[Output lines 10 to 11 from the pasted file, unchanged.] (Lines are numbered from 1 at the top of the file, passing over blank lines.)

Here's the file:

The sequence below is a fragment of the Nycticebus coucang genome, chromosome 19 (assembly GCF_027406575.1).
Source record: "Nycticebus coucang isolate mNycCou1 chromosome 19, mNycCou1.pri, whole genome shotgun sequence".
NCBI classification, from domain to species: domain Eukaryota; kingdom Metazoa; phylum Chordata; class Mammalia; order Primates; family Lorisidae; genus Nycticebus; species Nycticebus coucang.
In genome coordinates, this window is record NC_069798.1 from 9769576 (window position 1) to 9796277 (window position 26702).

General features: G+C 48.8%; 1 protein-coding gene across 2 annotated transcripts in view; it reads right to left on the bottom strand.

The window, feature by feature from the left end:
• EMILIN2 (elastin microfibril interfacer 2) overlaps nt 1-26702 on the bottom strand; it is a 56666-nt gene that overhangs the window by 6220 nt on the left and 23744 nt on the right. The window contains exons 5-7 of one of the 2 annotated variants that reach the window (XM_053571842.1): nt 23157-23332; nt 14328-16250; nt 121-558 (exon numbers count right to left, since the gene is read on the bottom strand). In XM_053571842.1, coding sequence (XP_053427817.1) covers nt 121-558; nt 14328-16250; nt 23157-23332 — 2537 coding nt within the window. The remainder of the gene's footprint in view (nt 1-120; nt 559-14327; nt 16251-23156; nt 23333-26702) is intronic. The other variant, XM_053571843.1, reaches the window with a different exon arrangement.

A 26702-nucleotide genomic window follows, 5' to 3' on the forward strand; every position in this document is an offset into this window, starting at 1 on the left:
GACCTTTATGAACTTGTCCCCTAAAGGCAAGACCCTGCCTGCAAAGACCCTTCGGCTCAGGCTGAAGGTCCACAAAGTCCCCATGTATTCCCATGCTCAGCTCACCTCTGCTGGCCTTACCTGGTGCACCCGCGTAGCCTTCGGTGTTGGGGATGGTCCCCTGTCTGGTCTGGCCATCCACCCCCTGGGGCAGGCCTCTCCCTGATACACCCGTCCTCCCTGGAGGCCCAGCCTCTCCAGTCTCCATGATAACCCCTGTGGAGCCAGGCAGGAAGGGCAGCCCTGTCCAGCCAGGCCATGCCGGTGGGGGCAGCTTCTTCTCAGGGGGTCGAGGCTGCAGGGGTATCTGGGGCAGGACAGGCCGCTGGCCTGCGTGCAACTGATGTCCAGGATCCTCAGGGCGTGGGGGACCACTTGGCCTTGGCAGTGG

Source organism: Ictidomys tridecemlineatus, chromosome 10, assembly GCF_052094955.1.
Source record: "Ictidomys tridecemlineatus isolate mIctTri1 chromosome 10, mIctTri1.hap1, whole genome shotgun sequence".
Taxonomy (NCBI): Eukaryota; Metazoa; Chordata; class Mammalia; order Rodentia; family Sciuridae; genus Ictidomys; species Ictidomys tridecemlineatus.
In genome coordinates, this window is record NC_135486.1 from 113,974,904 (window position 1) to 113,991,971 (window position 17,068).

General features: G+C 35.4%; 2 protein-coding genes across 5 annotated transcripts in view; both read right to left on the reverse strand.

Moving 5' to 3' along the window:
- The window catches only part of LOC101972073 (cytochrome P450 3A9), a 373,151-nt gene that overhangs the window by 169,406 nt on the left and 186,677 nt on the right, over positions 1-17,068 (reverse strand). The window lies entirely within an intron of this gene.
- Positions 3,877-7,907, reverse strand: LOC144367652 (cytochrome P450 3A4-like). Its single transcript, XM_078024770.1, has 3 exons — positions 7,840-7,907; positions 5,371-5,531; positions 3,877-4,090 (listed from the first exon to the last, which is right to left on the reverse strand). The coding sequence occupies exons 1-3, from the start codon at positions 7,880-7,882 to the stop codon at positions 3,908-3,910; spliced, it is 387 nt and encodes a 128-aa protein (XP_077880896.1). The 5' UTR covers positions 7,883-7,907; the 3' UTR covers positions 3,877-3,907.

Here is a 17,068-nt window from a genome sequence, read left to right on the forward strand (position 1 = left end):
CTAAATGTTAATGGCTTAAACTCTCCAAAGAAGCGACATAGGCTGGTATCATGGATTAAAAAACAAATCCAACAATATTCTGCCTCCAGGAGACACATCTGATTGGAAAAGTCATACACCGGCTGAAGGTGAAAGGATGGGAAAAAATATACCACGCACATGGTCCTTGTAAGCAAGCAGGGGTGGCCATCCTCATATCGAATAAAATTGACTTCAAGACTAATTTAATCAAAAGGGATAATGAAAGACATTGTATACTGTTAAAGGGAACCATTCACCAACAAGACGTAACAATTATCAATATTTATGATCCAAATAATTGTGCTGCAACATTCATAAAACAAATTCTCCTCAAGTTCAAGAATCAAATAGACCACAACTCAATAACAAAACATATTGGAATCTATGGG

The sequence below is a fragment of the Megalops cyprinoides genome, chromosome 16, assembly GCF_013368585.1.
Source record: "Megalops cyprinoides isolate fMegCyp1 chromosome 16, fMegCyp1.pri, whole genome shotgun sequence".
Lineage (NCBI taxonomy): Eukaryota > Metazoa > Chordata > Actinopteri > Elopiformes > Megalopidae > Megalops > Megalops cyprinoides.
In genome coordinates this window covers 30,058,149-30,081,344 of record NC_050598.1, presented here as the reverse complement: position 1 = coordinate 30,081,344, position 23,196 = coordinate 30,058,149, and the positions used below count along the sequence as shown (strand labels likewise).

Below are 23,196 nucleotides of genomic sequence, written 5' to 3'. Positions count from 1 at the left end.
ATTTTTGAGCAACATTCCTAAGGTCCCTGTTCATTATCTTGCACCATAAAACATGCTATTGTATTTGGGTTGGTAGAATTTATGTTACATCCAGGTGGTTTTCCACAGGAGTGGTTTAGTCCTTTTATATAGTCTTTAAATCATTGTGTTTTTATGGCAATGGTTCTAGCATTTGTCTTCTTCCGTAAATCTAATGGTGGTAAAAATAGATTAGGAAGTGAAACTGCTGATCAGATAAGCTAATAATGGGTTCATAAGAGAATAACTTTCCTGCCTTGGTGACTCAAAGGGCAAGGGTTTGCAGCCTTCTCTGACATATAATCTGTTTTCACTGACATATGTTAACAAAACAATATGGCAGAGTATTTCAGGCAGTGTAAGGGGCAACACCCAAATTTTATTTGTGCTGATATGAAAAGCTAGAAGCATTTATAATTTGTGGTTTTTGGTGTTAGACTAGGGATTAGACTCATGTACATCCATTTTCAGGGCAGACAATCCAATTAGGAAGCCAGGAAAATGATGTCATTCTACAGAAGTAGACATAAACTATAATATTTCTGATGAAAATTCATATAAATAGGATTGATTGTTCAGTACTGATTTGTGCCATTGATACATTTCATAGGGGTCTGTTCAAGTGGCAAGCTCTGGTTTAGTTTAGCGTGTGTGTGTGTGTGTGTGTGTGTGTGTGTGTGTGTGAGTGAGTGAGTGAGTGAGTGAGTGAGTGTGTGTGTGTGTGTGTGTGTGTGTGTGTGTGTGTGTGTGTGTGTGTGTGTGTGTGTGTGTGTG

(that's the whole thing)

Source organism: Ictidomys tridecemlineatus, chromosome 10, assembly GCF_052094955.1.
Source record: "Ictidomys tridecemlineatus isolate mIctTri1 chromosome 10, mIctTri1.hap1, whole genome shotgun sequence".